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German verbs

Summary of German verb tenses, voices, & moods

Basic tenses | Passive voice tenses | Subjunctive II tenses | Subjunctive II passive voice tenses
Subjunctive I tenses | Subjunctive I passive voice tenses | Imperative mood | GRAMMAR INDEX


There are 6 basic verb tenses in German. There are two simple verb tenses, which are formed using only the verb or its root or a derivative: the present tense and the simple past tense. The other four verb tenses -- the future tense, the present perfect tense, the past perfect tense, and the future perfect tense, are compound tenses, meaning that they are formed using a helping verb + the verb's infinitive or past participle. In the tables below, forms of the main verb are coded in blue and helping verbs are in orange.

When used in a sentence, either the verb itself or, in the case of compound tenses, the helping verb will be conjugated to agree with the subject of the sentence. This conjugated verb is called the finite verb.

German also has 2 voices: the active voice and the passive voice. A change in voice allows the subject of a sentence to become the object and vice versa. Each voice has a parallel form for each of the 6 verb tenses.

German verbs also have 3 moods: the indicative mood , the subjunctive mood, and the imperative mood. Moods express the speaker's attitude toward what s/he is saying. While the indicative mood uses all 6 verb tenses, the subjunctive uses only 4 verb tenses, and the imperative has only 1 form.



Indicative mood, Active voice

The indicative mood, active voice verb tenses are the ones you will learn first and that are used most frequently in German. When people talk about the "present tense" or "perfect tense" without any other distinction, they are referring to the indicative mood, active voice forms. The indicative mood is used in most statements and questions. The active voice places focus on the action of the sentence and who or what is carrying out the action.
Tense Examples English equivalent
Simple tenses      
PRESENT Ich spiele ...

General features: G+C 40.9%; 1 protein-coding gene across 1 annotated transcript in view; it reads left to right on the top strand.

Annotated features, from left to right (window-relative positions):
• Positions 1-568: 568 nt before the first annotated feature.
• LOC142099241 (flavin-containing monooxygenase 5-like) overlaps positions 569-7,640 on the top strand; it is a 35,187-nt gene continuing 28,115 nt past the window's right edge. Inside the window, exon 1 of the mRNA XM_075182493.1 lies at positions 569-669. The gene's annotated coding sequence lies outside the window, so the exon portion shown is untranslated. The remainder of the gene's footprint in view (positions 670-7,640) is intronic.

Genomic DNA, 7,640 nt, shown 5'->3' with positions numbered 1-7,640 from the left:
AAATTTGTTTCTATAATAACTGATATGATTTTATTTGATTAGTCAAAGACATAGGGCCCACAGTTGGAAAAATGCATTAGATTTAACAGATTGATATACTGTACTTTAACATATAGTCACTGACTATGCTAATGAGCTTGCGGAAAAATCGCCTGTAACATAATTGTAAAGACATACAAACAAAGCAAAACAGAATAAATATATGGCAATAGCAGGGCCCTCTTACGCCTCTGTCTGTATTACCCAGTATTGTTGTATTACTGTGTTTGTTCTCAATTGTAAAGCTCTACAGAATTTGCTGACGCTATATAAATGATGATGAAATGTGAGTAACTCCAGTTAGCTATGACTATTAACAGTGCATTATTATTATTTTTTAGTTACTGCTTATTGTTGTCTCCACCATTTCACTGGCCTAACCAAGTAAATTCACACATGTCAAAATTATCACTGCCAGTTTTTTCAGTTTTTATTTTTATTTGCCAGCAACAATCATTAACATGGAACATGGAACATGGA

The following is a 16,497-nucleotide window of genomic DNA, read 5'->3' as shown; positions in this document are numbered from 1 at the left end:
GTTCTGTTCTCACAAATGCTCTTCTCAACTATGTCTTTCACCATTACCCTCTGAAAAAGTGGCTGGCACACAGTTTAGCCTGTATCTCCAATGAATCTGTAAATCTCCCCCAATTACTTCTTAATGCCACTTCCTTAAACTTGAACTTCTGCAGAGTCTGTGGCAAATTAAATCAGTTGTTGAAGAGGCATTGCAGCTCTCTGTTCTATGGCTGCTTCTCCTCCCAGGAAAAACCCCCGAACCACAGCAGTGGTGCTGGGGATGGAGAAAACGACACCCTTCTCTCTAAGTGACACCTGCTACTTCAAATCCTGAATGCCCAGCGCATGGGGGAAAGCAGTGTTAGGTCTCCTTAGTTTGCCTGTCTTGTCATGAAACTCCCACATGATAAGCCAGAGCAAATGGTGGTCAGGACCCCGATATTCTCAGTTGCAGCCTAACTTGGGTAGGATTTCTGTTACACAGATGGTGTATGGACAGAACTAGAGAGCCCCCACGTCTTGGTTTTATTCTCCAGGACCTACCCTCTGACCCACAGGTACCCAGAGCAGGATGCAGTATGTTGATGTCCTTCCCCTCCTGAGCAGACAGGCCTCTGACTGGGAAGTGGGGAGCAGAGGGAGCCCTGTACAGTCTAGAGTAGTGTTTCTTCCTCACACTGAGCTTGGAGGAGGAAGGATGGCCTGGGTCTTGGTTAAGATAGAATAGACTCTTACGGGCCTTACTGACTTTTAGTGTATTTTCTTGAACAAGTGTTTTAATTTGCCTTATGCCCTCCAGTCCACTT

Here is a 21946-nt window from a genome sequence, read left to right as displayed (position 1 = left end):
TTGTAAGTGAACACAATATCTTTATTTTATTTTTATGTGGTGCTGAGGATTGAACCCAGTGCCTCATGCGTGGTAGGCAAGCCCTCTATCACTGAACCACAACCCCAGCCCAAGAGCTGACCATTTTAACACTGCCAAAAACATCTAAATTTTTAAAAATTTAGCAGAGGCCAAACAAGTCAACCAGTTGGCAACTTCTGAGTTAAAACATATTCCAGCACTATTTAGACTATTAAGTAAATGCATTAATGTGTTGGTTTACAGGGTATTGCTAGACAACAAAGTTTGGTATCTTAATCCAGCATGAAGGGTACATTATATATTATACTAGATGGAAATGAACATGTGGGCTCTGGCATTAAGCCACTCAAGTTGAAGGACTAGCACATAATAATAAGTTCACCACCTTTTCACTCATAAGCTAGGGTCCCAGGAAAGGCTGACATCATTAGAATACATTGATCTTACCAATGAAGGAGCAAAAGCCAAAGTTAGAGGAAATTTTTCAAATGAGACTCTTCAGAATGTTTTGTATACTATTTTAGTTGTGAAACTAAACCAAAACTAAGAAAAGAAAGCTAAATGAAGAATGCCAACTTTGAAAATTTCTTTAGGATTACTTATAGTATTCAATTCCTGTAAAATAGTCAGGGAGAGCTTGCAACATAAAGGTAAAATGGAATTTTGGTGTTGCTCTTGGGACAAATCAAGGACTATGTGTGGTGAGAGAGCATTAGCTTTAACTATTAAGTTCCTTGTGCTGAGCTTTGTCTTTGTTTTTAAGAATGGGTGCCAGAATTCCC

I play, I do play, I am playing, I will play
  Er geht ... he goes, he does go, he is going, he will go
SIMPLE PAST Ich spielte ...
I played, I did play, I was playing
  Er ging ... he went, he did go, he was going
Compound tenses  
FUTURE Ich werde ... spielen. I will play
  Er wird ... gehen. he will go
PRESENT PERFECT Ich habe ... gespielt. I played, I did play, I was playing, I have played
  Er ist ... gegangen. he went, he did go, he was going, he has gone
PAST PERFECT Ich hatte ... gespielt. I had played
  Er war ... gegangen. he had gone
FUTURE PERFECT Ich werde ... gespielt haben.
I will have played
  Er wird ... gegangen sein. he will have gone


Indicative mood, Passive voice

The passive voice shifts the focus of the sentence from the subject of the action to the object of the action. The object of a sentence in the active voice becomes the subject of the sentence in the passive voice:
ACTIVE: He saw me.
PASSIVE: I was seen by him.
The passive voice is by definition created with the helping verb werden. This helping verb is used in addition to any other helping verbs a tense might use.

Tense Examples English equivalent
PRESENT Ich werde ... gehört.
I am heard
  Er wird ... gesehen. he is seen
SIMPLE PAST Ich wurde ... gehört.
I was heard
  Er wurde ... gesehen. he was seen
FUTURE Ich werde ... gehört werden. I will be heard
  Er wird ... gesehen werden. he will be seen
PRESENT PERFECT Ich bin ... gehört worden. I was heard, I have been heard
  Er ist ... gesehen worden. he was seen, he has been seen
PAST PERFECT Ich war ... gehört worden. I had been heard
  Er war ... gesehen worden. he had been seen
FUTURE PERFECT Ich werde ... gehört worden sein. I will have been heard
  Er wird ... gesehen worden sein. he will have been seen

Basic tenses | Passive voice tenses | Subjunctive II tenses | Subjunctive II passive voice tenses
Subjunctive I tenses | Subjunctive I passive voice tenses | Imperative mood | GRAMMAR INDEX


Subjunctive (II) mood, Active voice

While the indicative mood relates fact, the subjunctive mood conveys possibility, states an unreal condition, or expresses a wish, and it is also used for indirect speech.
INDICATIVE: He is taking a trip when he has the money.
SUBJUNCTIVE: He would take a trip if he had the money.

INDICATIVE: I ate quickly.
SUBJUNCTIVE: I would have eaten quickly.

INDICATIVE: We fell asleep.
SUBJUNCTIVE: If only we hadn't fallen asleep!

Tense Examples English equivalent
PRESENT Ich spielte ...
I would play; (if) I played
  Er ginge ... he would go; (if) he went
  Wir sängen ... we would sing; (if) we sang
FUTURE* Ich würde ... spielen. I would play
  Er würde ... gehen. he would go
  Wir würden ... singen. we would sing
PAST Ich hätte ... gespielt. I would have played; (if) I had played